Heschel also worked vigorously to help Jews suffering in the Soviet Union and spoke on behalf of the old and the sick. What pained him most deeply was the “monstrosity of inequality” in America.
Most people may not be aware that Heschel played a major role in shaping the Catholic Church’s view of Judaism. He was the most important Jewish voice during the meeting of the Second Vatican Council (1962-1965), which drafted the radical document Nostre Aetate (“In Our Time”). It declared that Jews were not responsible for the death of Jesus Christ, denounced anti-Semitism, and stated that Jews possess an ongoing covenant with God. We now know that Pope Paul VI praised Heschel as “a great and wise rabbi-scholar” (Kaplan, 337).
In this book, Kaplan’s love for Heschel shines through. But Kaplan also points out that many students found Heschel to be a poor teacher. This was due no doubt to the fact that the Jewish Theological Seminary at the time was dominated by a number of great Lithuanian-Jewish scholars who were opposed to Heschel’s mystical view of Judaism. They assigned him courses against his choices and preferences. In the last years of his life, however, most of his students came to see Heschel as “a jewel from God’s treasure chest.” One of his major goals as a teacher was to motivate his students not to be silent and not only to speak but to act. I had the great privilege of being in one of his last classes and witnessed the great admiration his students had for him.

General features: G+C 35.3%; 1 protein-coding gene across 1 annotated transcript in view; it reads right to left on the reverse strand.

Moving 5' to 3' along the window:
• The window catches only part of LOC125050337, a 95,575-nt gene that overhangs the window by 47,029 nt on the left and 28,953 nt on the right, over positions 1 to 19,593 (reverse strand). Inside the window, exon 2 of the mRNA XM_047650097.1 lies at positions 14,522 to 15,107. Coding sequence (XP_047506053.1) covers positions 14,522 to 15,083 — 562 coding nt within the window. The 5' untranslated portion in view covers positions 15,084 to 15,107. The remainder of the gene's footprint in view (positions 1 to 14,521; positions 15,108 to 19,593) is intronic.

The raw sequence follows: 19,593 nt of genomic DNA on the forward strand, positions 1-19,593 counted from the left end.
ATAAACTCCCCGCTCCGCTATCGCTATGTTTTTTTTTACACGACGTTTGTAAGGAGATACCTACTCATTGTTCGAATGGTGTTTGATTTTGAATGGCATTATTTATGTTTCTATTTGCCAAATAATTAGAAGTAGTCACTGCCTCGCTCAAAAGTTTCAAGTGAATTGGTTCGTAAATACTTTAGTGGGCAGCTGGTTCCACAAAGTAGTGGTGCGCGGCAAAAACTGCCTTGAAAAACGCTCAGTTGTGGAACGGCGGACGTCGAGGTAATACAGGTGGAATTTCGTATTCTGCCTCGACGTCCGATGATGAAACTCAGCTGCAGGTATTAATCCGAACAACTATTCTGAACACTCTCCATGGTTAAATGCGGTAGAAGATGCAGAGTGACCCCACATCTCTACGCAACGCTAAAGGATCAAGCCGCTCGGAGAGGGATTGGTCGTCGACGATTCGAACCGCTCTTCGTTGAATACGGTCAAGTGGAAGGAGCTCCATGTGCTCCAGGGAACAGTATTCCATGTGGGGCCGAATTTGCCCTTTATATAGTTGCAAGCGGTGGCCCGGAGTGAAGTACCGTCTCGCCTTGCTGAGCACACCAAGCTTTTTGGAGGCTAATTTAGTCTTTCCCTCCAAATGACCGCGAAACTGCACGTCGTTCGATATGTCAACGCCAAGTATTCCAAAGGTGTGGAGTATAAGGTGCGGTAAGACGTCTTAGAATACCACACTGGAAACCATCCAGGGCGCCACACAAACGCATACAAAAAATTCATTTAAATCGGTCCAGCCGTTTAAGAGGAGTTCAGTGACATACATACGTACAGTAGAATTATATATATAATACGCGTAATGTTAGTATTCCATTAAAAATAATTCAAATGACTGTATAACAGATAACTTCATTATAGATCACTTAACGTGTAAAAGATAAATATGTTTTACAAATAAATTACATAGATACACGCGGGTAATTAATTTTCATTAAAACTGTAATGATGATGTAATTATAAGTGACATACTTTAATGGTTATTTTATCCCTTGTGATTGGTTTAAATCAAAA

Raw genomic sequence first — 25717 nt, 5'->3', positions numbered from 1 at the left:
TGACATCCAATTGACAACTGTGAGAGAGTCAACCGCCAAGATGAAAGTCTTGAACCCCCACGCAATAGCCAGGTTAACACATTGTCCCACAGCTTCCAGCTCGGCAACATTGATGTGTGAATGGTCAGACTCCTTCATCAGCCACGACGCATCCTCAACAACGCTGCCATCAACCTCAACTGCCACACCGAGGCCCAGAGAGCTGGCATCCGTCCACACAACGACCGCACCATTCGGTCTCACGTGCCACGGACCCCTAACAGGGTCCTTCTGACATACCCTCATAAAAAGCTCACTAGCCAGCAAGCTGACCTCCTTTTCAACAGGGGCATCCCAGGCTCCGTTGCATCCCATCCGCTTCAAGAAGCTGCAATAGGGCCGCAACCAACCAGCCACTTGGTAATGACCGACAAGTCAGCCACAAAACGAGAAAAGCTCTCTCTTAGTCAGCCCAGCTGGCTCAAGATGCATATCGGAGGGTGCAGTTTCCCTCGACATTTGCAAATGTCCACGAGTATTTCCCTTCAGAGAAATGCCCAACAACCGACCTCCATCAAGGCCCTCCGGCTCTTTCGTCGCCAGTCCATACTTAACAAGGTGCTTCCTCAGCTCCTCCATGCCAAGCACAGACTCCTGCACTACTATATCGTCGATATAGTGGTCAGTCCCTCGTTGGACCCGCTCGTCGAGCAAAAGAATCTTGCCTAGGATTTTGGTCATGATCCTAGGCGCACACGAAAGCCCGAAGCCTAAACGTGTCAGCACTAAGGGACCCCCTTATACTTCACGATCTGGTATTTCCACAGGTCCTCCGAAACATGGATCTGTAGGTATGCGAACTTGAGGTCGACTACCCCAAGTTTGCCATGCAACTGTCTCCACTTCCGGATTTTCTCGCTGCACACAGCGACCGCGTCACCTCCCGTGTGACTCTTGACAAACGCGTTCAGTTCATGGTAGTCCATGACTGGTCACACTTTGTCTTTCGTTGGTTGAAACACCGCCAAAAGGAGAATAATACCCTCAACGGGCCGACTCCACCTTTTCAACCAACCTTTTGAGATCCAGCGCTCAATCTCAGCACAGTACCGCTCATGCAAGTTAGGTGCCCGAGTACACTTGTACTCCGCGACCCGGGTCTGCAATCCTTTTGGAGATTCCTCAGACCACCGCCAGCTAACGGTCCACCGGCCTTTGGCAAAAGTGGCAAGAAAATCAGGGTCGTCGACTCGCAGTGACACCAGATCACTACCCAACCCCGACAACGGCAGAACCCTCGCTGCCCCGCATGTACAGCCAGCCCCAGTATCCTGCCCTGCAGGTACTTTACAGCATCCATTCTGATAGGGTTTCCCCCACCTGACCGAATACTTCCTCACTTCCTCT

At this time in human history—perhaps now more than ever—we need teachers who never give up hope for a better future. I am confident that if you read Kaplan’s book you will want to also read the works of Heschel, by whom one can be both challenged and spiritually enriched. It is therefore that I wholeheartedly recommend Kaplan’s book to anyone Interested in life and works of Abrahama Joshua Heschel.
Abraham Joshua Heschel: Mind, Heart, Soul by Edward K. Kaplan (Omaha: University of Nebraska Press, 2019)